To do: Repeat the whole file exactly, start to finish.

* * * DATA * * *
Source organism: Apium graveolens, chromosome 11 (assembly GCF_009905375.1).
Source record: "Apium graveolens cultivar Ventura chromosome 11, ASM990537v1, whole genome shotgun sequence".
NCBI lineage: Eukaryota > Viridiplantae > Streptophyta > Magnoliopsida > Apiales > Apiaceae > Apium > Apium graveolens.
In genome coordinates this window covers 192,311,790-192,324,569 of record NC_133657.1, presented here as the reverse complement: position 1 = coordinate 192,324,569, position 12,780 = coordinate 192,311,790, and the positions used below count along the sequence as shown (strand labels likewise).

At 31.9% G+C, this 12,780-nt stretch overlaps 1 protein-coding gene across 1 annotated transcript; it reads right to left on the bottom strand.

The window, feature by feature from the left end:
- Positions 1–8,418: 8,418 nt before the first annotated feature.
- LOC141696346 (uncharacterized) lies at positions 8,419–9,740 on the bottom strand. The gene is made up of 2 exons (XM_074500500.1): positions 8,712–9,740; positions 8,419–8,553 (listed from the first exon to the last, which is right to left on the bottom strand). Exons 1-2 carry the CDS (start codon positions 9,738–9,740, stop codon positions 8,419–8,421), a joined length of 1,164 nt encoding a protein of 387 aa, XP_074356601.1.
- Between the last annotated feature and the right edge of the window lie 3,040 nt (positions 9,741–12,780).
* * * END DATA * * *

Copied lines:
Source organism: Apium graveolens, chromosome 11 (assembly GCF_009905375.1).
Source record: "Apium graveolens cultivar Ventura chromosome 11, ASM990537v1, whole genome shotgun sequence".
NCBI lineage: Eukaryota > Viridiplantae > Streptophyta > Magnoliopsida > Apiales > Apiaceae > Apium > Apium graveolens.
In genome coordinates this window covers 192,311,790-192,324,569 of record NC_133657.1, presented here as the reverse complement: position 1 = coordinate 192,324,569, position 12,780 = coordinate 192,311,790, and the positions used below count along the sequence as shown (strand labels likewise).

At 31.9% G+C, this 12,780-nt stretch overlaps 1 protein-coding gene across 1 annotated transcript; it reads right to left on the bottom strand.

The window, feature by feature from the left end:
- Positions 1–8,418: 8,418 nt before the first annotated feature.
- LOC141696346 (uncharacterized) lies at positions 8,419–9,740 on the bottom strand. The gene is made up of 2 exons (XM_074500500.1): positions 8,712–9,740; positions 8,419–8,553 (listed from the first exon to the last, which is right to left on the bottom strand). Exons 1-2 carry the CDS (start codon positions 9,738–9,740, stop codon positions 8,419–8,421), a joined length of 1,164 nt encoding a protein of 387 aa, XP_074356601.1.
- Between the last annotated feature and the right edge of the window lie 3,040 nt (positions 9,741–12,780).